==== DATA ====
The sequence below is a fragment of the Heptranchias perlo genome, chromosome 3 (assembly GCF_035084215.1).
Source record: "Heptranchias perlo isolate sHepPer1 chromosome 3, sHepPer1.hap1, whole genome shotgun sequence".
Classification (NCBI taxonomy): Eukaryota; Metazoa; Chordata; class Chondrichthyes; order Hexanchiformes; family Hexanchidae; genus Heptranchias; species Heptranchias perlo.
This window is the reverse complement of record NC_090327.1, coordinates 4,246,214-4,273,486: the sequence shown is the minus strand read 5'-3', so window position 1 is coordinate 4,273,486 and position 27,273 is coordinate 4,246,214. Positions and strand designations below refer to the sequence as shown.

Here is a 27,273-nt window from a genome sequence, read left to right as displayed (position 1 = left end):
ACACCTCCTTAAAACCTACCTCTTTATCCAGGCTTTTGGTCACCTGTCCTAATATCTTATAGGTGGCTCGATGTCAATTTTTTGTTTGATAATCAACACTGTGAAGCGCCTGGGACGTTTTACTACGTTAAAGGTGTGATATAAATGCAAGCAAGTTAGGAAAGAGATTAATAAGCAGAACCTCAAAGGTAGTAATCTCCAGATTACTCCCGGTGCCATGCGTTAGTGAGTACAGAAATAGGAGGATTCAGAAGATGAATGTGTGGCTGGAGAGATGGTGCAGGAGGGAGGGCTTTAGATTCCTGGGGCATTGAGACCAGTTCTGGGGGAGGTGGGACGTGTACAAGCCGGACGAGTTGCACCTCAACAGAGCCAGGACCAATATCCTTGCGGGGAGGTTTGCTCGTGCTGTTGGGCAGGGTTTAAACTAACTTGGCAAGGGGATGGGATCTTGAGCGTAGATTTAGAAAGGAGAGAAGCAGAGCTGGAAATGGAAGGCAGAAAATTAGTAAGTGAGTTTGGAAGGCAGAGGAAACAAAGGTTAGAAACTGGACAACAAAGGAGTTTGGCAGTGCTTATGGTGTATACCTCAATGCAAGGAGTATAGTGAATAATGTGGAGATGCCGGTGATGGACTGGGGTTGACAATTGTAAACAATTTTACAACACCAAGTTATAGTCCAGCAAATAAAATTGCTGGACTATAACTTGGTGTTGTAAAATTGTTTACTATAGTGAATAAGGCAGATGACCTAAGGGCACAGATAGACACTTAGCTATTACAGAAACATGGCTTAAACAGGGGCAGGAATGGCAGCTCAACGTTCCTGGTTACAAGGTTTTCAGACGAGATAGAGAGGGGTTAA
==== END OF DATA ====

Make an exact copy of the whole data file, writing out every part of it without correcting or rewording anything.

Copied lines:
The sequence below is a fragment of the Heptranchias perlo genome, chromosome 3 (assembly GCF_035084215.1).
Source record: "Heptranchias perlo isolate sHepPer1 chromosome 3, sHepPer1.hap1, whole genome shotgun sequence".
Classification (NCBI taxonomy): Eukaryota; Metazoa; Chordata; class Chondrichthyes; order Hexanchiformes; family Hexanchidae; genus Heptranchias; species Heptranchias perlo.
This window is the reverse complement of record NC_090327.1, coordinates 4,246,214-4,273,486: the sequence shown is the minus strand read 5'-3', so window position 1 is coordinate 4,273,486 and position 27,273 is coordinate 4,246,214. Positions and strand designations below refer to the sequence as shown.

Here is a 27,273-nt window from a genome sequence, read left to right as displayed (position 1 = left end):
ACACCTCCTTAAAACCTACCTCTTTATCCAGGCTTTTGGTCACCTGTCCTAATATCTTATAGGTGGCTCGATGTCAATTTTTTGTTTGATAATCAACACTGTGAAGCGCCTGGGACGTTTTACTACGTTAAAGGTGTGATATAAATGCAAGCAAGTTAGGAAAGAGATTAATAAGCAGAACCTCAAAGGTAGTAATCTCCAGATTACTCCCGGTGCCATGCGTTAGTGAGTACAGAAATAGGAGGATTCAGAAGATGAATGTGTGGCTGGAGAGATGGTGCAGGAGGGAGGGCTTTAGATTCCTGGGGCATTGAGACCAGTTCTGGGGGAGGTGGGACGTGTACAAGCCGGACGAGTTGCACCTCAACAGAGCCAGGACCAATATCCTTGCGGGGAGGTTTGCTCGTGCTGTTGGGCAGGGTTTAAACTAACTTGGCAAGGGGATGGGATCTTGAGCGTAGATTTAGAAAGGAGAGAAGCAGAGCTGGAAATGGAAGGCAGAAAATTAGTAAGTGAGTTTGGAAGGCAGAGGAAACAAAGGTTAGAAACTGGACAACAAAGGAGTTTGGCAGTGCTTATGGTGTATACCTCAATGCAAGGAGTATAGTGAATAATGTGGAGATGCCGGTGATGGACTGGGGTTGACAATTGTAAACAATTTTACAACACCAAGTTATAGTCCAGCAAATAAAATTGCTGGACTATAACTTGGTGTTGTAAAATTGTTTACTATAGTGAATAAGGCAGATGACCTAAGGGCACAGATAGACACTTAGCTATTACAGAAACATGGCTTAAACAGGGGCAGGAATGGCAGCTCAACGTTCCTGGTTACAAGGTTTTCAGACGAGATAGAGAGGGGTTAA